If housing prices have dropped, rents should drop along with this. But with less homes on the market, competition is higher. Could we see a return to higher rents as landlords gain ground thanks to lack of supply? If financial analysts and property experts are to believed, yes.

The above graph from the REIWA website shows that there has been a slow increase in rental prices since the decrease in vacancies began. This is only an average of $10 per week across 6 months though, where there was no growth in prices for a year before that. This could be attributed to inflation and could mean that renters continue to be able to afford rentals, even with a higher level of competition.

It is all inter-connected?

As mentioned, housing sale prices are closely linked to rental values. So why are we seeing an increase in renters? One factor that many financial analysts may not be taking into consideration is the changing needs of family units as related to the current slump in housing prices, and why this is forcing many owners back out into the rental market.

All those young families who got a foot on the property ladder with their 5-year plan have found themselves coming to the end of that plan and needing to up-size or change areas. As the price of their homes has either not increased or actually dropped since their purchases, it is not the time to sell. Instead, many are renting out their homes and renting something more appropriate for themselves. While renting out their own homes will effectively cancel out the number of properties coming to market when they rent another property, most have the plan to move into their own home as soon as they can afford to sell up.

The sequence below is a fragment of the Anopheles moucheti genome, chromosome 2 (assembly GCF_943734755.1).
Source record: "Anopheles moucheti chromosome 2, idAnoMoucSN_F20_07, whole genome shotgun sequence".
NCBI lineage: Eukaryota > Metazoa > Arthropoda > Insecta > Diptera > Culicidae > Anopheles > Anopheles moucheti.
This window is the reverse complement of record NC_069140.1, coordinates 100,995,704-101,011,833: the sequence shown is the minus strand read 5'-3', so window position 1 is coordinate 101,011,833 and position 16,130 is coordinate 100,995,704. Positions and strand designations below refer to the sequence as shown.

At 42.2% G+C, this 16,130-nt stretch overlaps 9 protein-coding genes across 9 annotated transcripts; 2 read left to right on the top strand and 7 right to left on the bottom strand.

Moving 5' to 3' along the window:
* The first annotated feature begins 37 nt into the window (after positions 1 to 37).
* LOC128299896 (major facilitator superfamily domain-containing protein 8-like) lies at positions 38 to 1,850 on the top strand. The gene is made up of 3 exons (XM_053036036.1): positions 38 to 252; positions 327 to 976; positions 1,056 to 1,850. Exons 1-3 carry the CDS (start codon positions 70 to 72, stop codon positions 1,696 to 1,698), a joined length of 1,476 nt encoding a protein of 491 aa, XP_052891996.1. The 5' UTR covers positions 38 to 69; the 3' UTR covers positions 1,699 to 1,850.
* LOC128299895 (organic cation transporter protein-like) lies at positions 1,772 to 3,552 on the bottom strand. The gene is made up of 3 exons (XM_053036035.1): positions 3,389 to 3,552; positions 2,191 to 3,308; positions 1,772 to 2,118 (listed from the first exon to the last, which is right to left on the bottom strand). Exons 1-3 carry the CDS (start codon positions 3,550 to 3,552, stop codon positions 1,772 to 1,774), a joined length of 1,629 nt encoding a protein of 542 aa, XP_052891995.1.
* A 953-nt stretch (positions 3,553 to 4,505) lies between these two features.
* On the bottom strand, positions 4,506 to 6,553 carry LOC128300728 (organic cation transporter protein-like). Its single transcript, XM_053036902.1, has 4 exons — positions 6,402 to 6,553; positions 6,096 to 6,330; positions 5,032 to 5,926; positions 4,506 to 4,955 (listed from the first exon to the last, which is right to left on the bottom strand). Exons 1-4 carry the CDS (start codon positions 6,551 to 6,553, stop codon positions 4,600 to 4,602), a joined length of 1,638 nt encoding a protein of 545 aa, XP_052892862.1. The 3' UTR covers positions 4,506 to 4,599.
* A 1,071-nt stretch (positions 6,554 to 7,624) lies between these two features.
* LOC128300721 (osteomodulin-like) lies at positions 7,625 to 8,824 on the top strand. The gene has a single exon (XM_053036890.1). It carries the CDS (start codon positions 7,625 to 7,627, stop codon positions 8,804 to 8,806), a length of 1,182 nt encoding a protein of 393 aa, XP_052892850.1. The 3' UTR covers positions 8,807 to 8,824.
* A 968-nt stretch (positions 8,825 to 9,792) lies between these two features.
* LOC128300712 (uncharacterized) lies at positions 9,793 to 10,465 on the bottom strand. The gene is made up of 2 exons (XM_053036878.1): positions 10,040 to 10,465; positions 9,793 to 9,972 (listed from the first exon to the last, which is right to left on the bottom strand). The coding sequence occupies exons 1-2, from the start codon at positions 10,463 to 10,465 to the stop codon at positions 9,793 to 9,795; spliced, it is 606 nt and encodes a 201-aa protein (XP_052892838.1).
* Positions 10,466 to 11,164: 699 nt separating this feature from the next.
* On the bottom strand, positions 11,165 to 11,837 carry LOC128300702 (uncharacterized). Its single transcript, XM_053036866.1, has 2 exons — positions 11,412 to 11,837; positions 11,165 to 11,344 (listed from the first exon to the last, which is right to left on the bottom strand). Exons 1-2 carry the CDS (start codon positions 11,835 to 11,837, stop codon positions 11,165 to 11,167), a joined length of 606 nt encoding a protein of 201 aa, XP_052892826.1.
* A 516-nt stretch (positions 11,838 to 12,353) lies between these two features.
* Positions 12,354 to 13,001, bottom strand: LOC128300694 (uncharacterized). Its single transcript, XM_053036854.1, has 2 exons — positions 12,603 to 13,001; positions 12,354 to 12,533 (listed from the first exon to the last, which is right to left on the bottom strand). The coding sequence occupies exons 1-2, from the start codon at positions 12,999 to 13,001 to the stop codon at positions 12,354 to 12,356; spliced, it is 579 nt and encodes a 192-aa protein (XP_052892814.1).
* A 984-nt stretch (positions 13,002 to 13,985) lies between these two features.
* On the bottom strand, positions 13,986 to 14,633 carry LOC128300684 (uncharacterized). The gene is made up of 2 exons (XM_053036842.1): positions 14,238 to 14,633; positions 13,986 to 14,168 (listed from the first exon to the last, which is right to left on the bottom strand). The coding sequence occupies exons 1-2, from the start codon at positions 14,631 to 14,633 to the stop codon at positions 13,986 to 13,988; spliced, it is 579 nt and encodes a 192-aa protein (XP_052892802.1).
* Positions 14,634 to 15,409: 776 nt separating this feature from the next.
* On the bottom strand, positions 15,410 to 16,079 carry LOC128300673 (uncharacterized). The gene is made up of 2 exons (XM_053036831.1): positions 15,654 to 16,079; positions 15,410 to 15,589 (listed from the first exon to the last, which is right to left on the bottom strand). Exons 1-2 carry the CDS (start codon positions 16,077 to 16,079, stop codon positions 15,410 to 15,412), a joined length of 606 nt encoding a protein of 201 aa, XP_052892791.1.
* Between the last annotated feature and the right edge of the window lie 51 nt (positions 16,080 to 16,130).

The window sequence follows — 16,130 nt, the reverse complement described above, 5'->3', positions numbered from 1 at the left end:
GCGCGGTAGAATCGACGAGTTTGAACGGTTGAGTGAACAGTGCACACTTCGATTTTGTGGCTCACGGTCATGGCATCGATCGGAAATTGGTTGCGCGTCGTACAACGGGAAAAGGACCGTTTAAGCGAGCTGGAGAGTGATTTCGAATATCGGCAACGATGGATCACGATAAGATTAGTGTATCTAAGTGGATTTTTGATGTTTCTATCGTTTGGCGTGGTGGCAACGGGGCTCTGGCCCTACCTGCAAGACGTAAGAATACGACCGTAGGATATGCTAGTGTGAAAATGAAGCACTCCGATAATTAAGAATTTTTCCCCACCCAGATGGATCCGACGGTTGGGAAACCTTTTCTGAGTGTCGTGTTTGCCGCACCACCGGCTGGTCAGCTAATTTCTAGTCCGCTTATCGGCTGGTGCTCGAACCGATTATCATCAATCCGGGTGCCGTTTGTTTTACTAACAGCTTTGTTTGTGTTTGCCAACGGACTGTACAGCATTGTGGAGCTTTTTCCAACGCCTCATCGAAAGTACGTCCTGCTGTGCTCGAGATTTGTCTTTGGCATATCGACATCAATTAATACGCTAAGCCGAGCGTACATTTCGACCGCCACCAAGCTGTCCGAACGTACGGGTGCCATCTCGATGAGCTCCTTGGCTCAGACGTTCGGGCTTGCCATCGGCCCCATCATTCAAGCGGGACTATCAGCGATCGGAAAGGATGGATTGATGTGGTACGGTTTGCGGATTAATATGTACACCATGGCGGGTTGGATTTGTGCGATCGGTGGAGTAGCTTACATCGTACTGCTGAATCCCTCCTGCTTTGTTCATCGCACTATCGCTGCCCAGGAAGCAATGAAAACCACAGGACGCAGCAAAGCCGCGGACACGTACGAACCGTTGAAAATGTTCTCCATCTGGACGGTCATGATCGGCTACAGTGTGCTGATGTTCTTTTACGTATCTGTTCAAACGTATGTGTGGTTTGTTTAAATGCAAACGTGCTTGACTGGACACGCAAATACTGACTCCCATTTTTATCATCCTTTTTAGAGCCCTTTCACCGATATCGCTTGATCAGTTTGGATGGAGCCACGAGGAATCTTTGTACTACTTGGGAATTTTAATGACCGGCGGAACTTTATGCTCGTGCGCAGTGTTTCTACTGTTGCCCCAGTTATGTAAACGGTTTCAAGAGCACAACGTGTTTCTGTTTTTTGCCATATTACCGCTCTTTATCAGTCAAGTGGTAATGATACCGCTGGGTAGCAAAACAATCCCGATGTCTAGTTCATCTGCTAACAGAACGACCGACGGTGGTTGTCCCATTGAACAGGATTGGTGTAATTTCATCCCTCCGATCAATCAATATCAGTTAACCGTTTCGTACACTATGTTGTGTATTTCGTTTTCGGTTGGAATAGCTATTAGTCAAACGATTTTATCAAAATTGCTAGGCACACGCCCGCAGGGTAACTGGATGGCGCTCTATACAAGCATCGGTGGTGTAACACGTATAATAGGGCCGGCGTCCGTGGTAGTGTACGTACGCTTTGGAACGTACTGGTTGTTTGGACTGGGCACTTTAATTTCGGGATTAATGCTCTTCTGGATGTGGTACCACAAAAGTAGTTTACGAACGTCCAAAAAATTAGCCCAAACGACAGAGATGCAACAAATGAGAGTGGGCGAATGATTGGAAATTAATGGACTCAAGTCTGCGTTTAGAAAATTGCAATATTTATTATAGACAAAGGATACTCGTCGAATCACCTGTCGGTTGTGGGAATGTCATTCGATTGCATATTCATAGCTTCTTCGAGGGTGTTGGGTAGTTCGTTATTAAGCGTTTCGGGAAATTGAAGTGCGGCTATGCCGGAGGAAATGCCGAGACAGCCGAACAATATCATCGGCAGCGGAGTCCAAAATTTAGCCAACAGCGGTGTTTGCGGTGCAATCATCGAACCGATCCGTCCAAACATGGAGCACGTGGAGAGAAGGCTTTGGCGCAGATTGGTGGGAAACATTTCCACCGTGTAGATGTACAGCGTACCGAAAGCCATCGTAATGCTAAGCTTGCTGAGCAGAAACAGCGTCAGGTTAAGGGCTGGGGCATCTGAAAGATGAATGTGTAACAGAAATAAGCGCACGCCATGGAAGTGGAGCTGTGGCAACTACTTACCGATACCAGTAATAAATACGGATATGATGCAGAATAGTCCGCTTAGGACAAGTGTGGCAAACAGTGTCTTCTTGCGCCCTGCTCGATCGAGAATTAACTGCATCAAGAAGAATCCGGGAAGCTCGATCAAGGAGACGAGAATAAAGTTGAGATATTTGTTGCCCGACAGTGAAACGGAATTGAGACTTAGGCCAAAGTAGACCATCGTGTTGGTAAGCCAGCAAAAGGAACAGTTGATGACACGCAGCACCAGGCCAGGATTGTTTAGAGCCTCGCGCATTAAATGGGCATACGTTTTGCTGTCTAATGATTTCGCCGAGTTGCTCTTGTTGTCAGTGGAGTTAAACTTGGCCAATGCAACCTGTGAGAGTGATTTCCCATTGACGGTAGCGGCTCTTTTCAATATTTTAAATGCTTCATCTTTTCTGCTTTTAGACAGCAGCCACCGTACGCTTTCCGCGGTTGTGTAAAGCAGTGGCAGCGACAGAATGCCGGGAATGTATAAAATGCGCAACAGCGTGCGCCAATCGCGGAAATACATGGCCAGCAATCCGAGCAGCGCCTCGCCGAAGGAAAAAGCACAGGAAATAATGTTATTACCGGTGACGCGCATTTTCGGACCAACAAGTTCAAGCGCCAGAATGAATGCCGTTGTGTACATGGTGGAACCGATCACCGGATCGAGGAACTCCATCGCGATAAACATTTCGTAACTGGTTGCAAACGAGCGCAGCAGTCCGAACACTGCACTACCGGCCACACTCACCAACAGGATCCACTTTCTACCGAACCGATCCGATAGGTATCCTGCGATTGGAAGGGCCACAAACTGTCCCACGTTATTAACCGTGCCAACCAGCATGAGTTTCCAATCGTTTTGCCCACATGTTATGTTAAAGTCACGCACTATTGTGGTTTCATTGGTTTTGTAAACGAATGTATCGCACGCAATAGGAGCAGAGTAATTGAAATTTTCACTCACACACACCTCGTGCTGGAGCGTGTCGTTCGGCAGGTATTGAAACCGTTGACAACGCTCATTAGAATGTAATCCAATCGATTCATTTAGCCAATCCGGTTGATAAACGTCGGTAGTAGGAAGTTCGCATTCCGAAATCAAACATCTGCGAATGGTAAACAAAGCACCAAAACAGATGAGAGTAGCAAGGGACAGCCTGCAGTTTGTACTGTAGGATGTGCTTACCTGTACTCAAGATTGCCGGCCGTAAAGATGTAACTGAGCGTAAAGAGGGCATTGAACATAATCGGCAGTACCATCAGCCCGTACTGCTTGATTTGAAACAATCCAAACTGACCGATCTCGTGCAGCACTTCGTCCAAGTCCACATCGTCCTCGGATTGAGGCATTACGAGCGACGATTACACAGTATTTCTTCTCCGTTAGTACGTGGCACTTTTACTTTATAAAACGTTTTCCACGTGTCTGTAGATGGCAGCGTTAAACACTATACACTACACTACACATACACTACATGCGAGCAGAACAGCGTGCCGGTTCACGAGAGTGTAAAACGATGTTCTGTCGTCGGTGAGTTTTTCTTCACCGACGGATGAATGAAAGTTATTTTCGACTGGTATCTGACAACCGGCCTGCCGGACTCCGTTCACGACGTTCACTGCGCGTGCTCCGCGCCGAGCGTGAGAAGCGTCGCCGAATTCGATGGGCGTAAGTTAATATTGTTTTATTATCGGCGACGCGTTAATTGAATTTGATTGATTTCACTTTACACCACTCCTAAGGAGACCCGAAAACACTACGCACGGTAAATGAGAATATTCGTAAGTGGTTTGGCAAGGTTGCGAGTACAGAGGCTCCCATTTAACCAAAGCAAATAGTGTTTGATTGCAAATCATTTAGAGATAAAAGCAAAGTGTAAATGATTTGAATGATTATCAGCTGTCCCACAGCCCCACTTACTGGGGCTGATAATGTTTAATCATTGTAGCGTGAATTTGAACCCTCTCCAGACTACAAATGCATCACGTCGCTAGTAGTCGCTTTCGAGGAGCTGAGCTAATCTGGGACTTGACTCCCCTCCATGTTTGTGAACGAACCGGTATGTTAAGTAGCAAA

Another factor that may have been overlooked by analysts is that Perth is verging on a land drought. Many housing estates are slowing down their expansion as the glut of properties on the market and falling prices discouraging investment.  Eventually this will affect the number of houses coming to market while we still have a growing population. Less houses will drive up the property prices eventually – but not before it drives rents up first!